Molecular and functional characterisation of unanchored polyubiquitin

Lead Research Organisation: University of Nottingham
Department Name: Sch of Biomedical Sciences


Proteins are the most abundant molecules in all living organisms and the life process relies on their controlled interactions with other proteins. One way in which interactions between proteins can be switched on is by a process known a post-translational modification. In this case, a first protein is modified by attaching another molecule on to its surface, and this appended modification is then recognised by a second protein which binds to it; thus, two proteins can be made to interact. Cells use this process as a way of signalling that a particular protein is worn out or damaged and needs to be destroyed. The protein that needs to be disposed of becomes modified by another molecule called ubiquitin, and a specialised protein called the proteasome, which itself is a protease (a protein that is able to digest other proteins) recognises this ubiquitin-modified target and removes it. Modification with ubiquitin does not however always signal disposal of the target; sometimes the modification simply serves to bring two proteins in to close proximity so they can function together. In each case, in fact usually several copies of the ubiquitin modifier become attached on to the target protein in a structure known as a 'polyubiquitin chain'. A very important recent scientific paper has demonstrated that 'unanchored' forms of polyubiquitin chains exist in cells - these are equivalent to the modifications found on other proteins, but are not actually attached to targets - and they themselves have very specific functions. However, to date no one has ever purified these unanchored polyubiquitin chains and analysed precisely what they are composed of. We have developed a completely new method that allows for the first time unanchored polyubiquitin chains to be purified. We intend to purify these molecules from different biological samples, and work out what they contain. We will also investigate what happens to unanchored polyubiquitin chains when cells switch on their protein disposal systems, and when they respond to signals or messages from outside the cell. By investigating what other proteins control the formation or removal of unanchored polyubiquitin chains, and what jobs different unanchored polyubiquitin chains actually do, we will have a much clearer picture of how ubiquitin controls some of the absolutely essential functions of the cell. It is really important to know this information, because although 'normal' processes in the cell are controlled by ubiquitin, many human diseases are actually caused by defects in these processes. For example, in neurodegenerative diseases such as Alzheimer's and Parkinson's, the protein disposal system which ubiquitin normally controls does not function properly. Likewise, in some bone diseases the cellular systems which use ubiquitin to respond to signals from outside the cell are defective. We can only start to develop really effective treatments for these conditions with a proper understanding of the processes that the ubiquitin molecule normally controls.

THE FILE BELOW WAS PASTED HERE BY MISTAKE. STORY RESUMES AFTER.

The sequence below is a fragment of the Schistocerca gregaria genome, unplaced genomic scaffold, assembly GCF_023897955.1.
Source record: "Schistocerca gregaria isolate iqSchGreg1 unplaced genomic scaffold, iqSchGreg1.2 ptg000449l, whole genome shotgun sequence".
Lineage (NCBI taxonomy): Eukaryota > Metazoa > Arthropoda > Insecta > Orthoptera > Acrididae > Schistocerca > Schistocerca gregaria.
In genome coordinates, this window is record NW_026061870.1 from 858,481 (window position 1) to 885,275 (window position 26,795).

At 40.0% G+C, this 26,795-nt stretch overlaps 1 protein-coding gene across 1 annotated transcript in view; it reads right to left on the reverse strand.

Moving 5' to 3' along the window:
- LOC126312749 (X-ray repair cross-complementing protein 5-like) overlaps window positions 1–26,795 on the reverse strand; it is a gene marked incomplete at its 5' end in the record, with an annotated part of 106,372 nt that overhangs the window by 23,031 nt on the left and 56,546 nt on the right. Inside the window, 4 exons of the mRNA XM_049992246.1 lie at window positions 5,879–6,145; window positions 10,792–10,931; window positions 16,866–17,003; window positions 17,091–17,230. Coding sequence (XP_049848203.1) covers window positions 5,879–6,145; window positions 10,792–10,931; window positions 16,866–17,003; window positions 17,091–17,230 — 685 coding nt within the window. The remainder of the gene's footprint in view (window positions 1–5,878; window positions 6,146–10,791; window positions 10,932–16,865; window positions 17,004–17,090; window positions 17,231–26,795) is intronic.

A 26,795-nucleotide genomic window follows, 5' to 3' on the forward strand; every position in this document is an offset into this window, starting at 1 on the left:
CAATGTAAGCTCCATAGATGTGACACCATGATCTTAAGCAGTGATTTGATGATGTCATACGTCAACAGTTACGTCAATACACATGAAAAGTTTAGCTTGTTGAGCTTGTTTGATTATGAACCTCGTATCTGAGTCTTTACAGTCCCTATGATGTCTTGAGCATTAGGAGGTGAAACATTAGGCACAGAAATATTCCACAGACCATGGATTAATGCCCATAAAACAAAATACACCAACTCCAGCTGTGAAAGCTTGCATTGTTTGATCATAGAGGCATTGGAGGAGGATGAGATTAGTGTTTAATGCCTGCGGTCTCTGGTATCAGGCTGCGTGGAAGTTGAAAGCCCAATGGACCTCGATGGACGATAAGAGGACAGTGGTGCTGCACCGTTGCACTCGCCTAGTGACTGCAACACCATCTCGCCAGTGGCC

Technical Summary